With a lawyer like Kapil Sibal in its ranks, why does the Congress need enemies? Sibal is single-handedly capable of putting his foot in mouth, then stomping the same foot on an axe.
Consider his latest misadventure to impeach the Chief Justice of India, an act so amateurish that it embodied phrases like "when pigs could fly", and "if wishes were horses". If Navjot Singh Sidhu were not a Congress legislator, even he might have laughed at it with his famous riff: "Agar meri chaachi ke moochen hoti toh main unko chacha ne kehta? (If my aunt had a moustache, wouldn't I have called her uncle?)"
Yes, the idea was an absurdity from the very beginning. It was his flight of fancy masquerading as legalese. Sibal's move was neither smart politics nor mature jurisprudence. It was just hara-kiri.
To begin with, the Congress never had the numbers to get the CJI impeached. Though it had the support of a faction of the Opposition, the Congress knew it would never be able to take the case to a logical conclusion. A removal motion needs to be signed by 100 members of the Lok Sabha or 50 members of Rajya Sabha. And since Congress wasn't sure of the numbers in Lok Sabha, it tried to get the motion routed through Rajya Sabha.
For a moment, let's assume that the Rajya Sabha chairperson allowed the move. Let us also fancy for a moment that the motion was scrutinised by a three-member committee and put to vote in both Houses of Parliament. Did the Congress and the Opposition have the numbers to get a special majority? No. Yet, it went ahead and persisted with the idea like a petulant child adamant on cracking open a wall with his forehead, even when former prime minister Manmohan Singh acted as its moral and legal compass by not signing the petition.
If the Congress was intent on making a statement about the judiciary after the revolt by four senior-most judges, it should have sat quietly after the motion was rejected by the Rajya Sabha chairperson, who was well within his rights to accept or reject it. But for reasons that could best be compared with a death-wish, Sibal persisted and challenged the order in the Supreme Court, only to later chicken out and take the exit with his tail tucked between the legs.
Why did Sibal have to withdraw the petition after making so much noise? He could have argued the case, as the five-member Constitution Bench said, on its merits. But instead, like a team denied its own ground, referees, spectators and rules, he refused to argue the case on a mere technicality. Obviously, he was looking for an egress.
Sibal was adamant about knowing how the bench hearing the petition was constituted. He may have had a point about the Chief Justice of India deciding the bench in a case challenging the latter's very rights as master of the roster. But instead of walking out in a huff because he didn't get the bench of his choice, he could have at least presented his case. After all, the bench hearing the case comprised the next five senior-most judges of India's apex court. But he preferred to withdraw the petition, showing utter disregard for one of India's finest institutions.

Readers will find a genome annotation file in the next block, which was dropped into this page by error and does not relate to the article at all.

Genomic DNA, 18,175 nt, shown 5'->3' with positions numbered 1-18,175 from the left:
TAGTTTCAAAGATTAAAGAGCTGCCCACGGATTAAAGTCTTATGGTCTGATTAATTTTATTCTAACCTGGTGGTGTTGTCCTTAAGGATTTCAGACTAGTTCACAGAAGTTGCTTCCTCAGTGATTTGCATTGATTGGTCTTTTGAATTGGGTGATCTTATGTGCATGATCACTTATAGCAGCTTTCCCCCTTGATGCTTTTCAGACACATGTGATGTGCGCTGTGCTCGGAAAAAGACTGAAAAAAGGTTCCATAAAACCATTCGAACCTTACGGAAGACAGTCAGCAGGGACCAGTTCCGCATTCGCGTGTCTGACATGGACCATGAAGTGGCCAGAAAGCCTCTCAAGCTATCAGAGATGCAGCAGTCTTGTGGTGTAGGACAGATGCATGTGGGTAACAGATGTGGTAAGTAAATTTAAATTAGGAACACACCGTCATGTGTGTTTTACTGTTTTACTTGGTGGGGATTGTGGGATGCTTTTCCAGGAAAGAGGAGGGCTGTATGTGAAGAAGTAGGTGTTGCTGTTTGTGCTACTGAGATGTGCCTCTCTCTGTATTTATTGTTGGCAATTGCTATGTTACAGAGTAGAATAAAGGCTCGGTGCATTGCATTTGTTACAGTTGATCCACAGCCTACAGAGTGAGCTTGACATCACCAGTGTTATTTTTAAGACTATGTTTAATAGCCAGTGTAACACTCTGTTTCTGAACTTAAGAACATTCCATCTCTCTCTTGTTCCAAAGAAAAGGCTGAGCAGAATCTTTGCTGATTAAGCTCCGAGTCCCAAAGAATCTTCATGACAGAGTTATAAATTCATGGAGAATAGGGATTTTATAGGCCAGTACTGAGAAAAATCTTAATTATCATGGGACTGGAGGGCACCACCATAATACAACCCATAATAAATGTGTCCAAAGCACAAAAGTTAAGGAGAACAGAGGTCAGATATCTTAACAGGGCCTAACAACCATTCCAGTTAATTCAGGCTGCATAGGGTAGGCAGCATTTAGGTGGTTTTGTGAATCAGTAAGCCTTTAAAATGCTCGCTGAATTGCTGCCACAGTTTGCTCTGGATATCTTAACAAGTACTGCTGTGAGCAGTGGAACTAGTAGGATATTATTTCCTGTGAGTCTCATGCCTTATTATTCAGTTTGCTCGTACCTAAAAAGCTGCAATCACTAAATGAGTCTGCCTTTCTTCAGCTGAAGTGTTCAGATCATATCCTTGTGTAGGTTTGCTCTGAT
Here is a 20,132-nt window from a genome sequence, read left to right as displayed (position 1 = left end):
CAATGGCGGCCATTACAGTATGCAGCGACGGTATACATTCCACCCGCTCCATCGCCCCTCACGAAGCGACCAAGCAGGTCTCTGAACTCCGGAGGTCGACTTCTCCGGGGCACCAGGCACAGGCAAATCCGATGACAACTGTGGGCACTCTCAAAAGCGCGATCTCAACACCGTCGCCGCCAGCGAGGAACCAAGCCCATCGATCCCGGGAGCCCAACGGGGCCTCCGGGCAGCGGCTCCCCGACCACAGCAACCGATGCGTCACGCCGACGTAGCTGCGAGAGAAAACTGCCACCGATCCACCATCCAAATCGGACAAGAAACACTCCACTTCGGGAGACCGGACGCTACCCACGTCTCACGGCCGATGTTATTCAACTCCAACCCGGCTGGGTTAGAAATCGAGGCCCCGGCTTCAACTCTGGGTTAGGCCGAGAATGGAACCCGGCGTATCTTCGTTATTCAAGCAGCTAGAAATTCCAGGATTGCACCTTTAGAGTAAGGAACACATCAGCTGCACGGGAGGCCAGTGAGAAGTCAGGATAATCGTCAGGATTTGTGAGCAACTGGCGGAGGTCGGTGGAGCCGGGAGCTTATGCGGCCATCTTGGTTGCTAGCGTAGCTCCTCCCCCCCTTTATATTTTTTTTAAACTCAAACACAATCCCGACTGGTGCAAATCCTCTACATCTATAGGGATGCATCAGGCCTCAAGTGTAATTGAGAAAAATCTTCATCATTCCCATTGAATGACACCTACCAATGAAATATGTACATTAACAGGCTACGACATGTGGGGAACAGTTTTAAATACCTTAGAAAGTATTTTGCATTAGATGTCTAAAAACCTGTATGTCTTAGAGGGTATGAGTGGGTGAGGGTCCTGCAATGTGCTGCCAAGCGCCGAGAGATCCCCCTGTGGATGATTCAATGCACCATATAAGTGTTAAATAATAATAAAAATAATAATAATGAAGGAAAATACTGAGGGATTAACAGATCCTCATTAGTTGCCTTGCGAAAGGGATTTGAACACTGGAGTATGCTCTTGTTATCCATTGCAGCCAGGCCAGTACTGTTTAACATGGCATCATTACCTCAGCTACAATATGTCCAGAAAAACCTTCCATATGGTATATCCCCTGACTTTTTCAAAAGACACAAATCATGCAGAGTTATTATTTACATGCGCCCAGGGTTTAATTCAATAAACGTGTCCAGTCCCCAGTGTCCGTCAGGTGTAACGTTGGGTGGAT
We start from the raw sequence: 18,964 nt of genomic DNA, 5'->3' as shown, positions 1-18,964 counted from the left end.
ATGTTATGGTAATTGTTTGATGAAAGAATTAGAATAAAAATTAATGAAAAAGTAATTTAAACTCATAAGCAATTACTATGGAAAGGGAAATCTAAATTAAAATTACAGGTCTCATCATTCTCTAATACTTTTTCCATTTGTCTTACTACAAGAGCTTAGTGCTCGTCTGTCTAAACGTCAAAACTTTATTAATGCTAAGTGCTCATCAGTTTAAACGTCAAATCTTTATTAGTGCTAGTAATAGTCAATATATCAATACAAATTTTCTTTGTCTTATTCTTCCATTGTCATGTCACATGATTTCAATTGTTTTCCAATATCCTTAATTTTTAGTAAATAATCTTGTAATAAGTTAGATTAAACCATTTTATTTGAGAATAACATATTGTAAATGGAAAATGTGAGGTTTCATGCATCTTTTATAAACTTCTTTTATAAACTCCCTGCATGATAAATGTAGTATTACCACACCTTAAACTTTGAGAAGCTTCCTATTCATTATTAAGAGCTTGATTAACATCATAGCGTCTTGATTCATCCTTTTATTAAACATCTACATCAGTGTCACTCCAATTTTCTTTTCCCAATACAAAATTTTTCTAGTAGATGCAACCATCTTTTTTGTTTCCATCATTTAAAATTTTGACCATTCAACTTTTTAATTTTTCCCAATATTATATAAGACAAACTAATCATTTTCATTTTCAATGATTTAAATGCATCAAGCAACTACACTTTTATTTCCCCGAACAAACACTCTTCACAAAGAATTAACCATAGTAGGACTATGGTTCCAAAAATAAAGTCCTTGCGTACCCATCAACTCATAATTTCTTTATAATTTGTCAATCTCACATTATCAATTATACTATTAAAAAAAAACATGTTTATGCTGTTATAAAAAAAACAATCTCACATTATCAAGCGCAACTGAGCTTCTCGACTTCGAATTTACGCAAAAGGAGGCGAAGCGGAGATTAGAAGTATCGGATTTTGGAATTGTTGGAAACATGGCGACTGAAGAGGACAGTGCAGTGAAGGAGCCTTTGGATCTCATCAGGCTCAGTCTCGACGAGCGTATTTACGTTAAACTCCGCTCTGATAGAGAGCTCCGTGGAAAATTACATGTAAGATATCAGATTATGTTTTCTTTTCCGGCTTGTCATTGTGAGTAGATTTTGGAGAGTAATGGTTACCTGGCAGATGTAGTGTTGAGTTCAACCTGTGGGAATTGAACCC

This flip-flop by Sibal and the Congress gives rise to the suspicion that there was some ulterior motive behind the move. It wasn't just about the independence and integrity of the Supreme Court, as argued by the Congress. Perhaps the only motive was to embarrass the CJI and get him benched till his retirement. Unfortunately, the Congress has only ended up embarrassing itself. It needs to not only bench Sibal now, but also compulsorily retire him from politics.
This is not the first time Sibal has proven his lack of political and legal acumen. During the Gujarat elections, he handed the BJP a weapon to slay the Congress by arguing that the hearing on the Ayodhya dispute be deferred till the next elections, implying that the judiciary set its timetable to the political clock. Before that, he mishandled the 2G spectrum narrative by coming up with the absurd zero-loss theory. And somewhere around the same time, he even made the UPA government look silly by genuflecting to Baba Ramdev, dashing to the airport to dissuade him from starting a fast against the government. Sibal, as his track record shows, is the master of blowing his bombs up on the Congress.
The Congress, too, should learn its lessons from the misadventure. Because of its machinations during the Emergency, it is hardly seen as a crusader for independence of the judiciary. Even those who have no memory of its history of manipulation and subversion would have noticed how it mounted an attack on the Supreme Court without the necessary arsenal and strategy. The damage to its own image and integrity is, obviously, self-inflicted.
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Updated Date: May 08, 2018 15:48 PM